A lot of people have a blog, but not everyone.

A lot of people like to cook, but not everyone.

A lot of people are business owners, but not everyone.

A lot of people can sing, but not everyone.

A lot of people are parents, but not everyone.

A lot of people can act, but not everyone.

A lot of people are students, but not everyone.

A lot of people enjoy writing, but not everyone.


We are kidding ourselves if we think that we are totally unique, in the sense that no one can relate to us.

In fact, we are more like those around us than we sometimes care to admit. We are all human beings; breathing, laughing, living. We eat, we sleep. We wake.

There is so much that people have in common, yet in those commonalities reside a host of variations.

Obviously, there are still differences. You and I are not the same person. I like to run, maybe you don't. I live in America, and you might not. But we're not totally different either.

We are the same and we are different. We are all different yet we are all the same.

It doesn't make complete sense. And yet it does.

We all have talents, interests, and skills that many other people have. A lot of us possess the same passions. But not everyone has what you have. Not everyone can do what you can.

True, there are a lot of people in the world, and they all have things to say. But not everyone has the same thing to say. We all have things to say, but not everyone actually say them. Not everyone gets the chance.

So with whatever capacity you have, say your something. Say it repeatedly. Say it in the way that best suits you, whether that be through business, art, conversation, or simply your presence. As long as you say it.

A lot of people are the same as you and I, but not everyone. Therefore, let us not allow the fear of being drowned out stop us from pursuing our goals. Many people have the same ambitions as us; we have a lot of competition.

Put differently, we have a lot of friends and allies. People who are interested in the same things as us can actually support us. They can give us advice in how to proceed and encourage us that what we are doing is of value. Their failures and successes can inform us.

Trust yourself and keep saying what is within you. It might take years for you to be heard. Or you might be heard, but by fewer people than you desired. It might even take some time for you to understand what you are trying to say. And even if no one ever hears what you have to say, your something can still impact you. Let it.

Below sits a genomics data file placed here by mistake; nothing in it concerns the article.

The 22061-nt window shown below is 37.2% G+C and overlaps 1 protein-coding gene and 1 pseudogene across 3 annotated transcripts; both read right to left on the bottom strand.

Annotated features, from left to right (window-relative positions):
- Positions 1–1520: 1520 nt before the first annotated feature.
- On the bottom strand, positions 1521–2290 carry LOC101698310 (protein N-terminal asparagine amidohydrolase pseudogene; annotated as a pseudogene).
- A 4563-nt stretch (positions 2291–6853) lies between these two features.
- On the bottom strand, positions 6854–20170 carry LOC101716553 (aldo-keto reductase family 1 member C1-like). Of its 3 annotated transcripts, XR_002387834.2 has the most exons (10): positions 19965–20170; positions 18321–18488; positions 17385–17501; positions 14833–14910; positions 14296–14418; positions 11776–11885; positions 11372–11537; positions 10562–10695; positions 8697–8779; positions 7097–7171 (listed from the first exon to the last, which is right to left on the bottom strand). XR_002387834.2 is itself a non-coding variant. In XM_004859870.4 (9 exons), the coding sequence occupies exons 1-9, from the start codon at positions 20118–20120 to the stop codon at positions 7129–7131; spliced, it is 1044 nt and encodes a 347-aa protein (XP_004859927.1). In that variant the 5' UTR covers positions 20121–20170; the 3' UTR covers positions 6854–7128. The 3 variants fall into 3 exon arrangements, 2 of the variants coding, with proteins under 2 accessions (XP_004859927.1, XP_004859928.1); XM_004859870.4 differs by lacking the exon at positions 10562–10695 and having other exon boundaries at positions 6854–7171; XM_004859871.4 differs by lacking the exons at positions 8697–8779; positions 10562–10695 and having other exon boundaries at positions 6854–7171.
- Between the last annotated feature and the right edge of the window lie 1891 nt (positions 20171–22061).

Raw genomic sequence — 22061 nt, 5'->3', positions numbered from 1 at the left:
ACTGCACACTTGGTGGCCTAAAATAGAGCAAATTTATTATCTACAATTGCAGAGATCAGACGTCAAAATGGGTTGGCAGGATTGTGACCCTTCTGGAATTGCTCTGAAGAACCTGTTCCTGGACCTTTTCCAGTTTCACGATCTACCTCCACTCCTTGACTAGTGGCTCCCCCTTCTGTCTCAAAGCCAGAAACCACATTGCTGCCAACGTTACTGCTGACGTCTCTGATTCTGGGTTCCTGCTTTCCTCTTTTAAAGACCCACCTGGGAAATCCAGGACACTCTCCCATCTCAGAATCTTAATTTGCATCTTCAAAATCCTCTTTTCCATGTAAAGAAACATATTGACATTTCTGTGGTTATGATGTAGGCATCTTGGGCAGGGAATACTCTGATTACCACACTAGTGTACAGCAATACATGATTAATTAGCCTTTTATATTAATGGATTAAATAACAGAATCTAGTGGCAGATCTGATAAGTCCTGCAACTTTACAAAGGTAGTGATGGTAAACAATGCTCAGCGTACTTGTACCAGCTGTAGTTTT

It is possible that your something might not get wider recognition until a later date. If that is the case, don't worry, you are in good company. Many people whose somethings that are influential today were not appreciated during their lifetime. Two such people were Vincent van Gogh and Anne Frank.

While he was living, Vincent van Gogh was a very unsuccessful artist. But he kept painting. He kept following his inspiration and creating new things. Anne Frank was just another young Jewish girl. But the experiences chronicled in her diary describe the weight of the Holocaust on a personal level. Her story speaks for many others, and she never knew how important her words be.

I studied abroad in Amsterdam for a month a little over a year ago, and I got to visit the Van Gogh museum and the Anne Frank House. In the museum I saw numerous paintings, but I also learned more about the life of Vincent van Gogh. I read how his interest in painting grew. I understood more of the difficulties he faced throughout his life.

At the Anne Frank house, I solemnly walked through rooms I had only seen depicted in movies and books. The story of Anne and those with her that I knew so well felt more real than ever before. I am so thankful to have gotten to learn more about these two individuals and how they persisted in the midst of dire circumstances.

Today, both Anne Frank and Vincent van Gogh are widely regarded. Perhaps a reason why these individuals are so admirable is that they did extraordinary things without external praise.

There are many things to learn from people like Anne Frank and Vincent van Gogh. Perhaps one such thing we can apply from their lives is the confidence to share what is inside of us. Their stories do not promise happiness nor happy endings. Nor do they guarantee that we will be recognized in the manner we wish at the time we wish.

So while a lot of people are doing what you are, not everyone is. There is room for you to share what you have to offer. And where it doesn't seem like there is room, carve out your own space.

Trust that your something is of value, and share it.

Published by Michael Ryan